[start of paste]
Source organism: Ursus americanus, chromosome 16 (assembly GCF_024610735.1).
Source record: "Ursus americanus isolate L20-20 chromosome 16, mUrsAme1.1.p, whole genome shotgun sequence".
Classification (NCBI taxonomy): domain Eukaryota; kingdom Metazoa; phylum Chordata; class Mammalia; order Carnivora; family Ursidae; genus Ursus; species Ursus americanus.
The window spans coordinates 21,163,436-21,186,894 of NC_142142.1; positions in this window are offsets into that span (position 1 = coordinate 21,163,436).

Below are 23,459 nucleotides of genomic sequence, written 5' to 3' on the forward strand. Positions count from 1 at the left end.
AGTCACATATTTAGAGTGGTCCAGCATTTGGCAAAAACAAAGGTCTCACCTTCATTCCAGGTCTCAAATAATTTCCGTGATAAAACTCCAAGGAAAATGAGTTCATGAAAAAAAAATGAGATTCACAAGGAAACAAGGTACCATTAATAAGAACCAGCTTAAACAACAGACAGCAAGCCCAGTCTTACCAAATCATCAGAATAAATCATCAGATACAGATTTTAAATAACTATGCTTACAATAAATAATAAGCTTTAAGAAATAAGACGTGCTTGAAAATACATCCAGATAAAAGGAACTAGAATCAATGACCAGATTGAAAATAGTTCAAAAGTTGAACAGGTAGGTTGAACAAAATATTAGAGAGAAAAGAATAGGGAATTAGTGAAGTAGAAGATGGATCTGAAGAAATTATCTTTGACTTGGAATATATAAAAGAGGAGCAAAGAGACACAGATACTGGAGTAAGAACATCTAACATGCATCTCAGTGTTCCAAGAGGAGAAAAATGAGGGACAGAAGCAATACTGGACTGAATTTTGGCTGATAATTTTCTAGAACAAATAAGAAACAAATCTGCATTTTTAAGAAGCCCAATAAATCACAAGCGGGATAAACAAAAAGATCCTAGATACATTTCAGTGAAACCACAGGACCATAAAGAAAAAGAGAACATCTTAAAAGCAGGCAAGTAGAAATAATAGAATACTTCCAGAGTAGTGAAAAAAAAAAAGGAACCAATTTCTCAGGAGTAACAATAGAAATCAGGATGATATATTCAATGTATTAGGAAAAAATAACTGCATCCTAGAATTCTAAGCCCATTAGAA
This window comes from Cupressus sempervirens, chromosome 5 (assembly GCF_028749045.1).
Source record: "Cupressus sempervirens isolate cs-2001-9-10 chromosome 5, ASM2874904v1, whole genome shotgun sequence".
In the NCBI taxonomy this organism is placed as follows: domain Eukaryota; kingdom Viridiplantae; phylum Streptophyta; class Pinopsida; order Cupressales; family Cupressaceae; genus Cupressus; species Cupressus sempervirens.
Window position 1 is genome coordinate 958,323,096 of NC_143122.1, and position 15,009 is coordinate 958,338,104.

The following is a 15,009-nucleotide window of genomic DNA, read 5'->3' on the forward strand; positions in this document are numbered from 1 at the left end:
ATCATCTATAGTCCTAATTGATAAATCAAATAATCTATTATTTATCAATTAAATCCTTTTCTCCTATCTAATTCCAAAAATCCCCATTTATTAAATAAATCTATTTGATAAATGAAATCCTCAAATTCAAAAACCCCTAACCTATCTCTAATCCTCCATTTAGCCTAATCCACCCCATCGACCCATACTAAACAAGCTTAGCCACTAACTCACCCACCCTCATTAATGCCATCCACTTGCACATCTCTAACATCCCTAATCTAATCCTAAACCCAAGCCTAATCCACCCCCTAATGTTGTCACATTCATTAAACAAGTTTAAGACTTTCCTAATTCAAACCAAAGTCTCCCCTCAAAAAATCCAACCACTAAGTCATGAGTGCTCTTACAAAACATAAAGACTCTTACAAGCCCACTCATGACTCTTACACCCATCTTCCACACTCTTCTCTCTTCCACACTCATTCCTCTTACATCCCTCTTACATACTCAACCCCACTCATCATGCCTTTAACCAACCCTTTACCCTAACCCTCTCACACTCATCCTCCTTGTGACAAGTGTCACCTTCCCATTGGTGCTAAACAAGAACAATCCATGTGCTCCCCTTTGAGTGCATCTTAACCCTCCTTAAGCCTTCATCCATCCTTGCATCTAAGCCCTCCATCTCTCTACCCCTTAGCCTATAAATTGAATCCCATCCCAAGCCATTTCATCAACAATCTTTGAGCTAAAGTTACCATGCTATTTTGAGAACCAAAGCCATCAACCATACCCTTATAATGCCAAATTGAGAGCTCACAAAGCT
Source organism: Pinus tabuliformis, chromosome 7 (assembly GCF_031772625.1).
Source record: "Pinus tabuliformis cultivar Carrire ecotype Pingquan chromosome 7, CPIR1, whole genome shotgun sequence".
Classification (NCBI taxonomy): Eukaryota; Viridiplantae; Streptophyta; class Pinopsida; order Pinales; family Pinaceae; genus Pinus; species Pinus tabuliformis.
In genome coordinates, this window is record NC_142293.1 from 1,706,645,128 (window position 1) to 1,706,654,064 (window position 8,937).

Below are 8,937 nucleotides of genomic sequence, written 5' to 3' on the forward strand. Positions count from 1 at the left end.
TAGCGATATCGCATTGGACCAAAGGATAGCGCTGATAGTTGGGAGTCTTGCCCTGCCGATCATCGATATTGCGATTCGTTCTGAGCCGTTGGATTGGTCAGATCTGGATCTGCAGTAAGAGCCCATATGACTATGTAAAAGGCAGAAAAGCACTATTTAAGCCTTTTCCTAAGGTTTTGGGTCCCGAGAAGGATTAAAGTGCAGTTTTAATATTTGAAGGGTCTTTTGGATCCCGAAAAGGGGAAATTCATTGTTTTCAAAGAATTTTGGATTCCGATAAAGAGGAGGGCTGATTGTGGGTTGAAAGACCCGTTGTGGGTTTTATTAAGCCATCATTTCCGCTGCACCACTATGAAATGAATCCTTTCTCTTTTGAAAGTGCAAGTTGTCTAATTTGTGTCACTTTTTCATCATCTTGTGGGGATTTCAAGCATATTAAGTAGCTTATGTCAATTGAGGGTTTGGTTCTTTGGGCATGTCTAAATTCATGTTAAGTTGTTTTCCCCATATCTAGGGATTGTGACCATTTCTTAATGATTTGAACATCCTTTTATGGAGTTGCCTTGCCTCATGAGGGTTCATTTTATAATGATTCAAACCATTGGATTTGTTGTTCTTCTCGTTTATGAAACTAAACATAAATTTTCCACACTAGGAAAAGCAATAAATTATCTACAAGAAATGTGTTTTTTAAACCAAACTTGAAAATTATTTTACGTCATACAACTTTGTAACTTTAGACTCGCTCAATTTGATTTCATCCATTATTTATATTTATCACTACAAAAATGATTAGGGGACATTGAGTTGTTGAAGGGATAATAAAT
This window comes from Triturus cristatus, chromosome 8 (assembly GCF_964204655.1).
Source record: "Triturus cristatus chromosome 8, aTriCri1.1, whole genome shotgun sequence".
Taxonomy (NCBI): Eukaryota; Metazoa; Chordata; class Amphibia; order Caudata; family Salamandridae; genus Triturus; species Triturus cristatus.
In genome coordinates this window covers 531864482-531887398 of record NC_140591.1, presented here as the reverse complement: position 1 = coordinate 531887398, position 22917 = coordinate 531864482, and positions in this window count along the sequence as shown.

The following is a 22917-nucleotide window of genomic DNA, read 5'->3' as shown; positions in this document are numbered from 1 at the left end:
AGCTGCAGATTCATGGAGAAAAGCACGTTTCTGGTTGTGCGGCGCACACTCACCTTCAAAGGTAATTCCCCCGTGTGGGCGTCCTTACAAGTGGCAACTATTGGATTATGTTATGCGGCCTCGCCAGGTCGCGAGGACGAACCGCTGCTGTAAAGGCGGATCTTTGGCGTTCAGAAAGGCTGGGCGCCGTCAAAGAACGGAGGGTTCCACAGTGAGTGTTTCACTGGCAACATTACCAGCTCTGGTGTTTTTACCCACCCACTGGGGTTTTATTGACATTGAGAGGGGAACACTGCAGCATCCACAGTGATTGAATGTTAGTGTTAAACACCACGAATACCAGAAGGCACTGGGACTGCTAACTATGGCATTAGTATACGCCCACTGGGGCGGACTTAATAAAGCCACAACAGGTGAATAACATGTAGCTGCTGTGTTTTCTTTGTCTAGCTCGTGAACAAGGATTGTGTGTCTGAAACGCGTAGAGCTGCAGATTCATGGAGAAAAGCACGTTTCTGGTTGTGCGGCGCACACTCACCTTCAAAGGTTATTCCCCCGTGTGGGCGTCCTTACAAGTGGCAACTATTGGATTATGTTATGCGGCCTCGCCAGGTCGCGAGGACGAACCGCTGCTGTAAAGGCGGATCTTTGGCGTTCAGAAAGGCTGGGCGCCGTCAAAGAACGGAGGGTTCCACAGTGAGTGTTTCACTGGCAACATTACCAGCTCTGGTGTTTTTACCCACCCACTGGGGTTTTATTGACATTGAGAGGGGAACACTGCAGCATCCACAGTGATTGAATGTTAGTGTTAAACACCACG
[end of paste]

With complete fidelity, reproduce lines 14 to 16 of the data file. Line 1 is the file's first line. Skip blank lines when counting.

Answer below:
Source record: "Pinus tabuliformis cultivar Carrire ecotype Pingquan chromosome 7, CPIR1, whole genome shotgun sequence".
Classification (NCBI taxonomy): Eukaryota; Viridiplantae; Streptophyta; class Pinopsida; order Pinales; family Pinaceae; genus Pinus; species Pinus tabuliformis.
In genome coordinates, this window is record NC_142293.1 from 1,706,645,128 (window position 1) to 1,706,654,064 (window position 8,937).